PWTE Daily Devotion

Making Tracks

June 9, 2015

By clicking on this SoundCloud link you can listen to today’s PWTE devotion

We experience some pretty cold temperatures in Colorado Springs in the winter as frigid Canadian air makes it’s way into the Pikes Peak region. The advantage of this cold weather is the feeling of privacy you don’t often get when you visit the Garden of the Gods at other times of the year.

Garden of the Gods, Colorado Springs, Colorado

Garden of the Gods, Colorado Springs, Colorado

For some reason visitors to Colorado Springs don’t think about strolling the Garden when it’s twelve degrees Fahrenheit (sarcasm intended). A place crawling with people in the summer had only four cars in the parking lot when I took this picture.

Though we humans might not find the Garden of the Gods the best place to visit when it’s cold, there are a number of God’s creatures that call it their home no matter how frigid it might be. The hardy human patron will find a number of rabbit tracks, deer tracks, and other tracks scattered throughout the Garden in the dead of winter.

“Even the sparrow finds a home, and the swallow builds her nest and raises her young at a place near your altar, O LORD of Heaven’s Armies, my King and my God!” Psalm 84:3 New Living Translation

The sons of Korah sing about the beauty of God’s dwelling place. They sing about the temple in Jerusalem and  how wonderful it is for them to make tracks to the temple where God dwells.

Do we desire to make tracks to be near God’s altar? I love the beauty of Colorado Springs, the place I am blessed to call home, but greater still is the home where my soul finds rest; in the community of God’s baptized. This is not to say that there isn’t solace in the Garden, but there are gifts you and I receive in the community of God’s people that we don’t receive elsewhere.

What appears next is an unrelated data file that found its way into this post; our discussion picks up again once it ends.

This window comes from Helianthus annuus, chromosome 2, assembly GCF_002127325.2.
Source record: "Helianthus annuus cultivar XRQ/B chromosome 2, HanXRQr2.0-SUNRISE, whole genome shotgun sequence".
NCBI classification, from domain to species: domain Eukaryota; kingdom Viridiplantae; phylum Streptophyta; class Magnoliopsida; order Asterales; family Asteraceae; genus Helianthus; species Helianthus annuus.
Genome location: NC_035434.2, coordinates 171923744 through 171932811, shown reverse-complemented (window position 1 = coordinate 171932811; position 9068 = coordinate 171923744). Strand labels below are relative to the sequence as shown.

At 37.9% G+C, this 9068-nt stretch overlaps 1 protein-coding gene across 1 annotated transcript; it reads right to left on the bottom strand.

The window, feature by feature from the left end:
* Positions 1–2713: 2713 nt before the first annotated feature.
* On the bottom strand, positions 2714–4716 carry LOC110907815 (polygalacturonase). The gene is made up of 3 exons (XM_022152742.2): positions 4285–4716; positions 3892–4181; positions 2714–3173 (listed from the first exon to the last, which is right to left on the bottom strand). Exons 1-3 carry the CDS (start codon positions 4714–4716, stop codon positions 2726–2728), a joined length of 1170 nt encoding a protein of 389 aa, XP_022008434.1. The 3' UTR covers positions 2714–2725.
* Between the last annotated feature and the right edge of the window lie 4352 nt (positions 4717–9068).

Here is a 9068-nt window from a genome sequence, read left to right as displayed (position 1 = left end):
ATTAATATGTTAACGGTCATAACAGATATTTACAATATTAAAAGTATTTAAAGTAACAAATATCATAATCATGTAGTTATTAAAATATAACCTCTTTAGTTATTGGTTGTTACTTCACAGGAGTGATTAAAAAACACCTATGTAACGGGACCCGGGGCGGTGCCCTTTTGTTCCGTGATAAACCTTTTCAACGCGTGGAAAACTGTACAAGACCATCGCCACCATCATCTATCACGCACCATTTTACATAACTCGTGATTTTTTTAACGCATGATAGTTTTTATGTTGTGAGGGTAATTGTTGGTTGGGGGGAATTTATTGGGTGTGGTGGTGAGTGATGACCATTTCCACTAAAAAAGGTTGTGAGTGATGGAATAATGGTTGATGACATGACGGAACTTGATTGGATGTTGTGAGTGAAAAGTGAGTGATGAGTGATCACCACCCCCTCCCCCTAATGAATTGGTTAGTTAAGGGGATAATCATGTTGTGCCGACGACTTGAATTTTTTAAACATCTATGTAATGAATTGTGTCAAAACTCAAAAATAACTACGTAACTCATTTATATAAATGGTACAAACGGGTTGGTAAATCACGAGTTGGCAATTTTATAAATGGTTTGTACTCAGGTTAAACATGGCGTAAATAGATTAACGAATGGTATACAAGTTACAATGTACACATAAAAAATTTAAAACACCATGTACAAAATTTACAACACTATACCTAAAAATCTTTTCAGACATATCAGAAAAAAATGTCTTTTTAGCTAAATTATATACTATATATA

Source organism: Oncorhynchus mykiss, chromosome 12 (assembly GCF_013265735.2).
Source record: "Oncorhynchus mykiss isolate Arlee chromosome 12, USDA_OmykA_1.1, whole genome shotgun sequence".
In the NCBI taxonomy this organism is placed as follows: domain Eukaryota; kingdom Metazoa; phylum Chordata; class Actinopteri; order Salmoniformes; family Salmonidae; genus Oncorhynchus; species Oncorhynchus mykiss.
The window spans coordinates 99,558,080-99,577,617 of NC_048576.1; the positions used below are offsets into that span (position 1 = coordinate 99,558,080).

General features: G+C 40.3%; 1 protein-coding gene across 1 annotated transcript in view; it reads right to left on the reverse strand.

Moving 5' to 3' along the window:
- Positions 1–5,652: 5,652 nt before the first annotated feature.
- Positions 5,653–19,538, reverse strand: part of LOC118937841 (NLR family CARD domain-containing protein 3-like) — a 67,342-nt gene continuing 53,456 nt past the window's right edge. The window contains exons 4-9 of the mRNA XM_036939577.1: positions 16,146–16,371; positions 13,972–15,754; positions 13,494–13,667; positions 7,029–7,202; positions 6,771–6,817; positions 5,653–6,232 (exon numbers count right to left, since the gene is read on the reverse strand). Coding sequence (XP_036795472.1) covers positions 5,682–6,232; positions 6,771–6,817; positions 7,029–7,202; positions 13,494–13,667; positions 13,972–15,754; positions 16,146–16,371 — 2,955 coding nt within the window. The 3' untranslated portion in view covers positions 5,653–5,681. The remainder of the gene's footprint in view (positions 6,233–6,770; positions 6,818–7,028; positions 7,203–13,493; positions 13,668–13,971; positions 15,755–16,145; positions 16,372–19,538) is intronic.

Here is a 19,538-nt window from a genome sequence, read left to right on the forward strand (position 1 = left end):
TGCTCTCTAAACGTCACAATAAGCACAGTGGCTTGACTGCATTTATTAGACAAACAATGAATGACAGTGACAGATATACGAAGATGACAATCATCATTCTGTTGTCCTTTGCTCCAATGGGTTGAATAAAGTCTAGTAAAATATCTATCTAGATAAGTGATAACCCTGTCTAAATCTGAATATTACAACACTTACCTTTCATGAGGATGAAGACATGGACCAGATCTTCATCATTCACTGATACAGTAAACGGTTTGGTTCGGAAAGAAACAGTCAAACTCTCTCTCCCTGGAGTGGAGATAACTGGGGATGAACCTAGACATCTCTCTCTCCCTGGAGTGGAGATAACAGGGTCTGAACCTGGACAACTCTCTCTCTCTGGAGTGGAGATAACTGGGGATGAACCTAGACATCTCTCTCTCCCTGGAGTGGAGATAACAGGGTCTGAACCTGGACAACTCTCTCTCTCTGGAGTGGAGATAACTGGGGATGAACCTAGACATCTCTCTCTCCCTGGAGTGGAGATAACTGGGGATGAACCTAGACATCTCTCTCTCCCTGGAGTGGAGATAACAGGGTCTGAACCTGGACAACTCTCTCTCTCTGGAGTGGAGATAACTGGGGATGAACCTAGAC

What joy to make tracks to the house of God.

Copyright Douglas P. Brauner

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  • Ashley Foxworthy June 9, 2015 at 11:16 am

    Ice climbing analogy. I could watch Mark dance across the ice with ease. When I got on the ice wall my steps were not light tracks. I would beat into it with my axe and crampons thinking anything sharp enough, hit hard enough would stick. I learned to slow down, get rhythm, look for my God given hand holds. Stick it, trust it, move. I related it to the trust you develop on your ice skate blades playing hockey. We recognize it in figure skating but next time you watch a game watch how such power can rest on the very edges of a metal blade and soar across the ice. (Ashley, quit blogging on my blog. )

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